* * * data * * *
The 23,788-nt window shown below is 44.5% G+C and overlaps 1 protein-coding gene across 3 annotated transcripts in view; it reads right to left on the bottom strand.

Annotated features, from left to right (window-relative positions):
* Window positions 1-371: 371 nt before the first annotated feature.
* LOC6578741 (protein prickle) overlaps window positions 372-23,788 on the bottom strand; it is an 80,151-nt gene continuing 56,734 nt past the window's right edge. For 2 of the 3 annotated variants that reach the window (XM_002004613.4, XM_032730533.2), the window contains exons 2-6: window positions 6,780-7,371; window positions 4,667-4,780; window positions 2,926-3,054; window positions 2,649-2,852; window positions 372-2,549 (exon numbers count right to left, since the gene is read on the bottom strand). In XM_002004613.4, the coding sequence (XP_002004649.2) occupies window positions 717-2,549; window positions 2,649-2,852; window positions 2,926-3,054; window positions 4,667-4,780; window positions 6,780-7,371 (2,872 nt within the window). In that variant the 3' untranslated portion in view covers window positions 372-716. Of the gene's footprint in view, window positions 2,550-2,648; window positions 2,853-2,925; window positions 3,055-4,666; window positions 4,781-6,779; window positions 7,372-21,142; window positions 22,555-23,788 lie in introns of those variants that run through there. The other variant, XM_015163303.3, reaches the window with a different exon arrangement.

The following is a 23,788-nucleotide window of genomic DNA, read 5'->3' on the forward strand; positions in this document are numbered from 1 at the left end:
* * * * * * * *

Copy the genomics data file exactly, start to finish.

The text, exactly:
The 23,788-nt window shown below is 44.5% G+C and overlaps 1 protein-coding gene across 3 annotated transcripts in view; it reads right to left on the bottom strand.

Annotated features, from left to right (window-relative positions):
* Window positions 1-371: 371 nt before the first annotated feature.
* LOC6578741 (protein prickle) overlaps window positions 372-23,788 on the bottom strand; it is an 80,151-nt gene continuing 56,734 nt past the window's right edge. For 2 of the 3 annotated variants that reach the window (XM_002004613.4, XM_032730533.2), the window contains exons 2-6: window positions 6,780-7,371; window positions 4,667-4,780; window positions 2,926-3,054; window positions 2,649-2,852; window positions 372-2,549 (exon numbers count right to left, since the gene is read on the bottom strand). In XM_002004613.4, the coding sequence (XP_002004649.2) occupies window positions 717-2,549; window positions 2,649-2,852; window positions 2,926-3,054; window positions 4,667-4,780; window positions 6,780-7,371 (2,872 nt within the window). In that variant the 3' untranslated portion in view covers window positions 372-716. Of the gene's footprint in view, window positions 2,550-2,648; window positions 2,853-2,925; window positions 3,055-4,666; window positions 4,781-6,779; window positions 7,372-21,142; window positions 22,555-23,788 lie in introns of those variants that run through there. The other variant, XM_015163303.3, reaches the window with a different exon arrangement.

The following is a 23,788-nucleotide window of genomic DNA, read 5'->3' on the forward strand; positions in this document are numbered from 1 at the left end: